You may have heard of Ethereum because of the role it plays in the creation of NFTs (non-fungible tokens). Or perhaps you’ve noticed it’s the second-most popular cryptocurrency, and want to get in on the action. Or maybe you’ve noticed the multiple new all-time highs it has set recently.
However you’ve heard of it, Ethereum is one of two cryptocurrencies that investing experts recommend beginners stick to (the other being Bitcoin), because it’s more-established than other lesser-known cryptos. So if you’ve decided that cryptocurrency has a place in your portfolio, are OK with the risks, and are ready to buy some, here’s where to start.
BEFORE YOU INVEST IN CRYPTO
Experts say it’s smart to keep your crypto investments under 5% of your overall portfolio. Crypto prices fluctuate wildly by the day, and experts also say you’d be smart not to invest more than you’d be OK losing if the market dropped out altogether. Crypto investments should also never get in the way of other financial priorities like saving for emergencies, paying off high-interest debt, and saving for retirement using more conventional investment strategies.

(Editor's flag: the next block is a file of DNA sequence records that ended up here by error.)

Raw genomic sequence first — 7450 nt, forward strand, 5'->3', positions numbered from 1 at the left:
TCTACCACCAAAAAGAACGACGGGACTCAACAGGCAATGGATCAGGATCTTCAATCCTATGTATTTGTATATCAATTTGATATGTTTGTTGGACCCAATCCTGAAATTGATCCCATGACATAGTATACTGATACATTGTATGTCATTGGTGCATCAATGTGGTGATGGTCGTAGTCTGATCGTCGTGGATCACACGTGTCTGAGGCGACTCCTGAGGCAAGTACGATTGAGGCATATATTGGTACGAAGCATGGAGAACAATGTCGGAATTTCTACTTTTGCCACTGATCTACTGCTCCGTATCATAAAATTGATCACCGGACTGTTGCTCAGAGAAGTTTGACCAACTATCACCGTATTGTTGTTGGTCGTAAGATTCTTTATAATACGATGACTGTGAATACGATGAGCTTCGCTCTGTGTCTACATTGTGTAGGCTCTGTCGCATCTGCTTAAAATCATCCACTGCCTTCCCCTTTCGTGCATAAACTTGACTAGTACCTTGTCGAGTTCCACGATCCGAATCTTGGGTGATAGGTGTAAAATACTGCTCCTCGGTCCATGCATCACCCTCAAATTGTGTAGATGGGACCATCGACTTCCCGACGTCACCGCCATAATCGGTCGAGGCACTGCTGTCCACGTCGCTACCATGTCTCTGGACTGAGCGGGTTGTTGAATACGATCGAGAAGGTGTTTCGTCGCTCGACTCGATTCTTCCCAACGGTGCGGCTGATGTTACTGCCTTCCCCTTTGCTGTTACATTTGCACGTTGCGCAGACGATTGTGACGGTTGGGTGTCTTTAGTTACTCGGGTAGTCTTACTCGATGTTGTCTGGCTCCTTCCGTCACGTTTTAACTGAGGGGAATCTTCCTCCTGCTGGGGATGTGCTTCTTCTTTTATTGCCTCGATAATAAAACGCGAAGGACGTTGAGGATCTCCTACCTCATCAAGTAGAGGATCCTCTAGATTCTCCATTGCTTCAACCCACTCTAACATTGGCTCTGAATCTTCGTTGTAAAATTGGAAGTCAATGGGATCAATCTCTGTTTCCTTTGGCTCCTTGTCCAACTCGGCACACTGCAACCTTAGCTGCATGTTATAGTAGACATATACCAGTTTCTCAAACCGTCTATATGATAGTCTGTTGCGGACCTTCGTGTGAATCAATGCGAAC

What is Ethereum?
Before you start buying coins, it’s important to understand exactly what you’re investing in. Ethereum has price history to support its potential as a store of value, but there’s also interesting innovation happening with Ethereum that highlights the coin’s utility.
[READ MORE]: What Is Ethereum
The Ethereum blockchain can be used by developers to create applications, known as decentralized applications (aka DApps). In order to access that network, developers need to buy Ethereum’s associated token, ether (ETH). Similarly, if users wish to interact with a decentralized application, they must pay in ether.
Like Bitcoin, investors can buy and hold ether as a long-term investment, with the hope that its value will continue to increase over the long-term. But as with any cryptocurrency investment, the price of ether is likely to see plenty of ups and downs, especially in the short-term. This volatility is why investing experts recommend keeping any cryptocurrency investments to less than 5% of your total portfolio and to only invest what you’re OK with losing.
What Is Ethereum Worth?
Ethereum launched in 2018, and it had multiple new all-time highs in 2021 — the most recently when it went over $4,800 last November. Its price has fluctuated between about $1,000 and $4,800 per coin over the past year. While Ethereum’s price has dropped off a bit since its latest all-time high last year, it is still significantly higher than the $1,000 range it was in a year ago this time.
Like most cryptocurrencies, Ethereum’s price fluctuates a lot. Price fluctuation should be anticipated with any crypto investment. If near-term price fluctuations bother you, you might be better off reconsidering investing in cryptocurrency at all.
It’s also important to remember that Ethereum — like any cryptocurrency — only has value because people think it does. Its price is not tied to any commodity or currency, so it’s prone to intense swings based on external factors like media attention or proposed crypto regulation.